Wet and dry tropical forests show opposite successional pathways in wood density but converge over time
Poorter, Lourens ; Rozendaal, Danaë M.A. ; Bongers, Frans ; Almeida-Cortez, Jarcilene S. de; Almeyda Zambrano, Angélica María ; Álvarez, Francisco S. ; Andrade, José Luís ; Villa, Luis Felipe Arreola ; Balvanera, Patricia ; Becknell, Justin M. ; Bentos, Tony V. ; Bhaskar, Radika ; Boukili, Vanessa ; Brancalion, Pedro H.S. ; Broadbent, Eben N. ; César, Ricardo G. ; Chave, Jerome ; Chazdon, Robin L. ; Colletta, Gabriel Dalla ; Craven, Dylan ; Jong, Ben H.J. de; Denslow, Julie S. ; Dent, Daisy H. ; DeWalt, Saara J. ; García, Elisa Díaz ; Dupuy, Juan Manuel ; Durán, Sandra M. ; Espírito Santo, Mário M. ; Fandiño, María C. ; Fernandes, Geraldo Wilson ; Finegan, Bryan ; Moser, Vanessa Granda ; Hall, Jefferson S. ; Hernández-Stefanoni, José Luis ; Jakovac, Catarina C. ; Junqueira, André B. ; Kennard, Deborah ; Lebrija-Trejos, Edwin ; Letcher, Susan G. ; Lohbeck, Madelon ; Lopez, Omar R. ; Marín-Spiotta, Erika ; Martínez-Ramos, Miguel ; Martins, Sebastião V. ; Massoca, Paulo E.S. ; Meave, Jorge A. ; Mesquita, Rita ; Mora, Francisco ; Souza Moreno, Vanessa de; Müller, Sandra C. ; Muñoz, Rodrigo ; Muscarella, Robert ; Oliveira Neto, Silvio Nolasco de; Nunes, Yule R.F. ; Ochoa-Gaona, Susana ; Paz, Horacio ; Peña-Claros, Marielos ; Piotto, Daniel ; Ruíz, Jorge ; Sanaphre-Villanueva, Lucía ; Sanchez-Azofeifa, Arturo ; Schwartz, Naomi B. ; Steininger, Marc K. ; Thomas, William Wayt ; Toledo, Marisol ; Uriarte, Maria ; Utrera, Luis P. ; Breugel, Michiel van; Sande, Masha T. van der; Wal, Hans van der; Veloso, Maria D.M. ; Vester, Hans F.M. ; Vieira, Ima C.G. ; Villa, Pedro Manuel ; Williamson, G.B. ; Wright, S.J. ; Zanini, Kátia J. ; Zimmerman, Jess K. ; Westoby, Mark - \ 2019
Nature Ecology & Evolution 3 (2019). - ISSN 2397-334X - p. 928 - 934.

Tropical forests are converted at an alarming rate for agricultural use and pastureland, but also regrow naturally through secondary succession. For successful forest restoration, it is essential to understand the mechanisms of secondary succession. These mechanisms may vary across forest types, but analyses across broad spatial scales are lacking. Here, we analyse forest recovery using 1,403 plots that differ in age since agricultural abandonment from 50 sites across the Neotropics. We analyse changes in community composition using species-specific stem wood density (WD), which is a key trait for plant growth, survival and forest carbon storage. In wet forest, succession proceeds from low towards high community WD (acquisitive towards conservative trait values), in line with standard successional theory. However, in dry forest, succession proceeds from high towards low community WD (conservative towards acquisitive trait values), probably because high WD reflects drought tolerance in harsh early successional environments. Dry season intensity drives WD recovery by influencing the start and trajectory of succession, resulting in convergence of the community WD over time as vegetation cover builds up. These ecological insights can be used to improve species selection for reforestation. Reforestation species selected to establish a first protective canopy layer should, among other criteria, ideally have a similar WD to the early successional communities that dominate under the prevailing macroclimatic conditions.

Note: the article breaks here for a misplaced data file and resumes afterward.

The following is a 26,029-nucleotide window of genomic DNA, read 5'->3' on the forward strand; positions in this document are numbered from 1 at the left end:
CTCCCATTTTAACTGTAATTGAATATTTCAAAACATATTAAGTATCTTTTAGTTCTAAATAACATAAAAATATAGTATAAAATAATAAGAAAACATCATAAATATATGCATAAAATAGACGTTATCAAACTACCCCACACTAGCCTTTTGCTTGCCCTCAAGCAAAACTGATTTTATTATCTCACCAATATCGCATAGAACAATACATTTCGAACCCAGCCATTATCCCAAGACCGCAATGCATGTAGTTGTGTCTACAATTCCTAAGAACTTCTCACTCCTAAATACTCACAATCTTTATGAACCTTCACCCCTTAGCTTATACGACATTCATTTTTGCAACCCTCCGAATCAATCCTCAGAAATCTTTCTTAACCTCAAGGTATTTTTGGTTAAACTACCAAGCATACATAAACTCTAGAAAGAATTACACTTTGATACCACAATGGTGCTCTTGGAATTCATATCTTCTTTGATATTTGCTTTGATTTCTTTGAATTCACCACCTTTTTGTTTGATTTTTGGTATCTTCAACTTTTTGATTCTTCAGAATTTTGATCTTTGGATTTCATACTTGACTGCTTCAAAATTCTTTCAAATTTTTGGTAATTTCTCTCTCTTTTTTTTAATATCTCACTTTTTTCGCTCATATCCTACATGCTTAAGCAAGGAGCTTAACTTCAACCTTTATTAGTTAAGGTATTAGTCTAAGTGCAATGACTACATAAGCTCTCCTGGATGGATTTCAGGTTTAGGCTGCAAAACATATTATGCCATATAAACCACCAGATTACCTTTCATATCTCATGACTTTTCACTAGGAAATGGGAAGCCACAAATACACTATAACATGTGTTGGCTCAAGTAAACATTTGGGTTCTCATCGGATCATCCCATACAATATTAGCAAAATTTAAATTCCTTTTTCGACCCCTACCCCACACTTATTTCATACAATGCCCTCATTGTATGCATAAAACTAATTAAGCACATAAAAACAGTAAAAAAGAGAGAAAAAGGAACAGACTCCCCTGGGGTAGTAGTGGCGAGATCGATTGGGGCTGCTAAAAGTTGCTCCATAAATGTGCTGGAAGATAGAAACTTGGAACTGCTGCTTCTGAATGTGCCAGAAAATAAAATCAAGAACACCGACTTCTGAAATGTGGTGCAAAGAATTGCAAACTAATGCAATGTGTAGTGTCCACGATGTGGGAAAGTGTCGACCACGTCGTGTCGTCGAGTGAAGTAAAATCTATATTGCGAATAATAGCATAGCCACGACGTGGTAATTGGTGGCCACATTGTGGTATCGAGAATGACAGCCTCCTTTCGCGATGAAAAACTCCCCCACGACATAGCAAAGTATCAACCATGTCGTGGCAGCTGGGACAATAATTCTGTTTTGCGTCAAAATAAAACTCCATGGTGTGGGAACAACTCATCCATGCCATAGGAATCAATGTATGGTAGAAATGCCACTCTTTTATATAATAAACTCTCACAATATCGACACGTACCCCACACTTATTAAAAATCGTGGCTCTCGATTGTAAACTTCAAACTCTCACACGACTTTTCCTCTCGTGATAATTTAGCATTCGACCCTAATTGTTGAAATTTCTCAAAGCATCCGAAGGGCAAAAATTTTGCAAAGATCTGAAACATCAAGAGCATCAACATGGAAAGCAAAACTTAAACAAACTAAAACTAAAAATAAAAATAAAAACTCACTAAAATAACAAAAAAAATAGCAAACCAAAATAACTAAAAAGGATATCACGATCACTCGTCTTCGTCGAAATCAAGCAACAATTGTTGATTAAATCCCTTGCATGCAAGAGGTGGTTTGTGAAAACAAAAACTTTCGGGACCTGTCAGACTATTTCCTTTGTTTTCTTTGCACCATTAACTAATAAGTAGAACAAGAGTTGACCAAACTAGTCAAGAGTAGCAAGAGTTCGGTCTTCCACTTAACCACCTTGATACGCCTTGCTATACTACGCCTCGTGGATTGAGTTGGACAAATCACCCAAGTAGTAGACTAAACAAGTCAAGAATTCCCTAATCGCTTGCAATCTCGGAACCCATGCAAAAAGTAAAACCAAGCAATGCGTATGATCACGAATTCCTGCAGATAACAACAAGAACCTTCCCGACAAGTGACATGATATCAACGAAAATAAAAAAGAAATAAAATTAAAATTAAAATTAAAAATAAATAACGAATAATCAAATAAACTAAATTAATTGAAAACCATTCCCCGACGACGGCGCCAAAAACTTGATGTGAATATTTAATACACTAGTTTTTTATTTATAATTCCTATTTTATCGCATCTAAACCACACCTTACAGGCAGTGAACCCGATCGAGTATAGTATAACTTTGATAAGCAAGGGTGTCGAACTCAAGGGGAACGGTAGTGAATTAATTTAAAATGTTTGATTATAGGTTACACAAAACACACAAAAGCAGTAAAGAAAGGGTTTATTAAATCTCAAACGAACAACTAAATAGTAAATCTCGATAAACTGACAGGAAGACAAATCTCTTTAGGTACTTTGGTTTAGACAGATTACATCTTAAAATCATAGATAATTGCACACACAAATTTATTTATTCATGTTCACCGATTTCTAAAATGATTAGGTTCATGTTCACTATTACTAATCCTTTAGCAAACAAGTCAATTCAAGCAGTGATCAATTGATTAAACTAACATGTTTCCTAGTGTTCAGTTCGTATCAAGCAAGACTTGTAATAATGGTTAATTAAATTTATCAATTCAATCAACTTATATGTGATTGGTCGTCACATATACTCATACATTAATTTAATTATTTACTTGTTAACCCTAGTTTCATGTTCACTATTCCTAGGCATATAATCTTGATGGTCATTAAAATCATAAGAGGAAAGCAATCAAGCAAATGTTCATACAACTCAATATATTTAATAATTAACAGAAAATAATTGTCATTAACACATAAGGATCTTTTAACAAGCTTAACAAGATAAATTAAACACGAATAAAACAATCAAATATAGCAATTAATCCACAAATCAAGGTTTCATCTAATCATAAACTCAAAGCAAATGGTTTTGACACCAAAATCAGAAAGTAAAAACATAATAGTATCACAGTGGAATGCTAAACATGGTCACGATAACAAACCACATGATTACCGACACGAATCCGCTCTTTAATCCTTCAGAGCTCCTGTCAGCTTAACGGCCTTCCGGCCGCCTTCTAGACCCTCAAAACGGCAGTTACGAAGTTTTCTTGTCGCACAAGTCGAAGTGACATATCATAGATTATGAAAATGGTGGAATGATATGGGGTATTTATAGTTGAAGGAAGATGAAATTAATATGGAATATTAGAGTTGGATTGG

Degradation of fibres from fruit by-products allows selective modulation of the gut bacteria in an in vitro model of the proximal colon
Bussolo de Souza, Carlota ; Jonathan, Melliana ; Isay Saad, Susana Marta ; Schols, Henk A. ; Venema, Koen - \ 2019
Journal of Functional Foods 57 (2019). - ISSN 1756-4646 - p. 275 - 285.
Degradation - Fermentation - Fibre - Fruit by-products - Gut microbiota - SCFA

The potential prebiotic effect of fibres (alcohol insoluble solids fractions) from fruit by-products – orange bagasses and passion fruit peels – and their degradation by human gut microbiota was tested in an in vitro colon system. Standard medium and inulin were used as controls. Orange bagasses (A-OB1 and A-OB2) had similar chemical composition but differed regarding fermentation profile. A-OB2 resulted in a more diverse bacterial community than A-OB1 and produced more SCFA, with increased Ruminococcus and Lachnospira. Carbohydrate utilization was higher on A-OB2 probably due to higher ratio soluble to insoluble fibres. Isolated fibres from passion fruit peels presented similar chemical composition and fermentation profiling. Bacteroides and Ruminococcus were the main genera stimulated. Negligible lactate and succinate production represent slow fermentation, a protective feature against colon cancer. This study provided evidence that the tested fruit by-products have the potential to be used for selective modulation of the gut microbiota.

Exploring Ecosystem Network Analysis to Balance Resilience and Performance in Sustainable Supply Chain Design
Miranda de Souza, Vitor ; Bloemhof-Ruwaard, J.M. ; Borsato, Milton - \ 2019
International Journal of Advanced Operations Management 11 (2019)1/2. - ISSN 1758-938X - p. 26 - 45.
resilience - ecosystem network analysis - sustainable supply chain - multi-objective programming